We think we know Hamlet—man, son, fulcrum of his universe. Yet we want to know him more. We forgive him his choices because for him there are no good choices, and, in delaying making them, he is brilliant and pained. We look at each production, each interpretation, to see what can be found or brought new, as well as to find comfort in the familiar. We have few kings, but we know of dictators, and we are wary of democracies verging towards tyranny. We, too, are bugged. And we, too, are blessed that our language is so close to Shakespeare’s. With such comprehension comes responsibility. It may not be divinity that shapes our ends. Readiness is our obligation. Hamlet, by now a mythic portrait of this secular trinity, step-father, son, and (to Hamlet) holy ghost, awaits our next visit and a next inspiration.

Joann Green Breuer is artistic associate of the Vineyard Playhouse.

1 Comment

  1. editor on December 21, 2010 at 12:35 am

    I generally agree with Joann’s thoughts on “Hamlet” — I am not sure what all the London critics were excited about.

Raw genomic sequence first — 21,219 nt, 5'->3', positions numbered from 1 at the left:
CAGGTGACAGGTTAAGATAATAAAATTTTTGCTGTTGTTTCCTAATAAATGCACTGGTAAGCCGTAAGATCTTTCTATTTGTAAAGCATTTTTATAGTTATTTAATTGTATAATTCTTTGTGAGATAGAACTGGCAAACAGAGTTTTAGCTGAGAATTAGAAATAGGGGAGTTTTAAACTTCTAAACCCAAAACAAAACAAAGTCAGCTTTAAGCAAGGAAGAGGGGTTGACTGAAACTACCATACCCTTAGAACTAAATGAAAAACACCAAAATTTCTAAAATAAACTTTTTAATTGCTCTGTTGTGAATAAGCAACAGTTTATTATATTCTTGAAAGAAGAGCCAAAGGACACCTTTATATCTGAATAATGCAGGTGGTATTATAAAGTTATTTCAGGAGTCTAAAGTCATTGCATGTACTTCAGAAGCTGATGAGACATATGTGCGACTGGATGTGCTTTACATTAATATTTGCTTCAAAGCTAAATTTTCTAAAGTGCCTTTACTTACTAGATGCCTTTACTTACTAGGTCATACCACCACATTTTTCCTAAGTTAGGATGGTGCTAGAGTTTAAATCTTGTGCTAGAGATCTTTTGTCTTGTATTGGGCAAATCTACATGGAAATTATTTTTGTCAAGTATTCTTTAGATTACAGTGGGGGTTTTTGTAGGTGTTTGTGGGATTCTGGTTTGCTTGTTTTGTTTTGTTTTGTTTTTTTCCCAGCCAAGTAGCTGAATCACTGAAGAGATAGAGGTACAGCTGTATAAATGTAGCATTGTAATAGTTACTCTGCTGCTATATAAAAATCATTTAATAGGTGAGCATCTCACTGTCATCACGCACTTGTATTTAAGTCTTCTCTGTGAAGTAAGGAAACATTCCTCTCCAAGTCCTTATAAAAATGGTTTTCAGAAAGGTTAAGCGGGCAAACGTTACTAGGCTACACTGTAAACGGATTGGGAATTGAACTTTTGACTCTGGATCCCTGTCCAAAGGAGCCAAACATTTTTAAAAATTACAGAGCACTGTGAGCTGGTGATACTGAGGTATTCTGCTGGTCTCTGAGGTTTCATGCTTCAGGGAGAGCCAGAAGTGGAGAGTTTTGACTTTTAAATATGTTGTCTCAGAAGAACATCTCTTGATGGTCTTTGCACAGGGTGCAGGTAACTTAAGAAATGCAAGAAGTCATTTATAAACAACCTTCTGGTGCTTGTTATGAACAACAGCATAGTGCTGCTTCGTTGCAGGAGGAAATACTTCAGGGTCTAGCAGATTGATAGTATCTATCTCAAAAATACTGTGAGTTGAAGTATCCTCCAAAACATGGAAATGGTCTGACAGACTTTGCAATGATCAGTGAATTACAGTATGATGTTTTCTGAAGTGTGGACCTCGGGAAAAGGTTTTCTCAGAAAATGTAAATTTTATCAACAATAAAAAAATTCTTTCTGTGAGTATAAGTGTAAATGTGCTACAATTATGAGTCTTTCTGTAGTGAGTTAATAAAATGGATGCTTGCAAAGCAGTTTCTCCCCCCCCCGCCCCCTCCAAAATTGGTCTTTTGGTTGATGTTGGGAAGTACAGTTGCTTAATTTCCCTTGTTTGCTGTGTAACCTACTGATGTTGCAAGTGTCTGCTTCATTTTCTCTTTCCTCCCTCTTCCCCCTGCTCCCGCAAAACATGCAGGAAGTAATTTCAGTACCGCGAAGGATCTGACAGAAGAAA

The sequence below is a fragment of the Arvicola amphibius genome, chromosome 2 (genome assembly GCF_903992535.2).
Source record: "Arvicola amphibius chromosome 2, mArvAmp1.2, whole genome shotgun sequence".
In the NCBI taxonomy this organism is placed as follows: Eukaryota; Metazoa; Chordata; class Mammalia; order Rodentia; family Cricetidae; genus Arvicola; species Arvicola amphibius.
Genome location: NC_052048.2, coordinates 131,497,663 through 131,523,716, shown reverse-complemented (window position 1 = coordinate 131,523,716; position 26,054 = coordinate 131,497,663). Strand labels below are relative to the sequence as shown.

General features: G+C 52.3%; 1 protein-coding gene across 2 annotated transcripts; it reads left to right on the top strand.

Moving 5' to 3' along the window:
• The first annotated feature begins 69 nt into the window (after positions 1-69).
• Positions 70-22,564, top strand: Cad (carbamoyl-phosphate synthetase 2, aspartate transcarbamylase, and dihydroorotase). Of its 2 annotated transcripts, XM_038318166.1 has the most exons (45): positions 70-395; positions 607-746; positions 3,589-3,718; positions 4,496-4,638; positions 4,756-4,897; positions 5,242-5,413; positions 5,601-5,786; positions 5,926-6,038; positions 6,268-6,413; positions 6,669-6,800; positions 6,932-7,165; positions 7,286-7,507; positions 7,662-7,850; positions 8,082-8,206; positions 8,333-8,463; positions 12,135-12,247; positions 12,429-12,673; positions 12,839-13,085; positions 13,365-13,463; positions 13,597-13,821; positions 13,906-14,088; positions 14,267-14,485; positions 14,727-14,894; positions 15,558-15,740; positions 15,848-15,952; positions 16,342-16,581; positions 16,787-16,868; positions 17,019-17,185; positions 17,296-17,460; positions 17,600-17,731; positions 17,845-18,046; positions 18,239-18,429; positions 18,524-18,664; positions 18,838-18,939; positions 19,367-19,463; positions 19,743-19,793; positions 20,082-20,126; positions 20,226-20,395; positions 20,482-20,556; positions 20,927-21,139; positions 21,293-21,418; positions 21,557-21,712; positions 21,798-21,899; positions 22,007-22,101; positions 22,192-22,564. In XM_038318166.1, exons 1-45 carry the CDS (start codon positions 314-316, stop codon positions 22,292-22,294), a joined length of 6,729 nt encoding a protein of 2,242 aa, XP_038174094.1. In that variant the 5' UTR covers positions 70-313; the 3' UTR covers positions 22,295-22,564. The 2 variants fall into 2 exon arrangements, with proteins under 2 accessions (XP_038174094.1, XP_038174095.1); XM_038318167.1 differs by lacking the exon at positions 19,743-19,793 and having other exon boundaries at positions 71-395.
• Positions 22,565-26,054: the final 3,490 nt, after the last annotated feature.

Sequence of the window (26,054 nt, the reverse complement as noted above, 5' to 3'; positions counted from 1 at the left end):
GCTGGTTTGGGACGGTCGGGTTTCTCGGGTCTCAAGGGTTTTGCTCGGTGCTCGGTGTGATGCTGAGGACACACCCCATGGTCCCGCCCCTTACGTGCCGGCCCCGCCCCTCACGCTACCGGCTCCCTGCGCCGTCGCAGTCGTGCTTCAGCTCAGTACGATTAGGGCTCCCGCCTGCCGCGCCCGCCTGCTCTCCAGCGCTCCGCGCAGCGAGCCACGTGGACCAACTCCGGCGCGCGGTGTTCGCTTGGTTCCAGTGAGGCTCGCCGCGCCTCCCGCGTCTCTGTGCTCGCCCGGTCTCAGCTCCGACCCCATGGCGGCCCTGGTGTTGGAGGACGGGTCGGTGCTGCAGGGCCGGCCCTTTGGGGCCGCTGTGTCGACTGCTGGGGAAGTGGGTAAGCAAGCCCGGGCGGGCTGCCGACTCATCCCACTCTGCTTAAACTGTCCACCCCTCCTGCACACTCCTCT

The authoritarian political context becomes laughable — do we really need to have Hamlet threatened with truth serum so he will reveal where Polonius’s body is? And secret service agents are supposed to stay in the background — here they stand near the action, as if they were stars.

    And the final duel reminds me of Marx Brothers’ Freedonia — Gertrude is poisoned and all the secret service agents run out the the room (leaving the King completely unprotected) to round up the usual suspects. And if the agents can kill Ophelia and make it look like suicide why not Hamlet? He has gone mad after all…

    On a more serious note, the notion of an authoritarian state undercuts the poetic and psychological power of the tragedy — what is the fuss if Hamlet loved his father the totalitarian dictator? Surely a police state hasn’t been set up in under two months. There is no chance of justice in this Elsinore — Hamlet doesn’t talk about creating a fairer government, just avenging his father’s death. So the father’s death is not, as Gertrude implies, all that “particular.”

    Kinnear is an intelligent and well-spoken Hamlet, but there’s no sense of nobility or precious opportunity destroyed with his demise.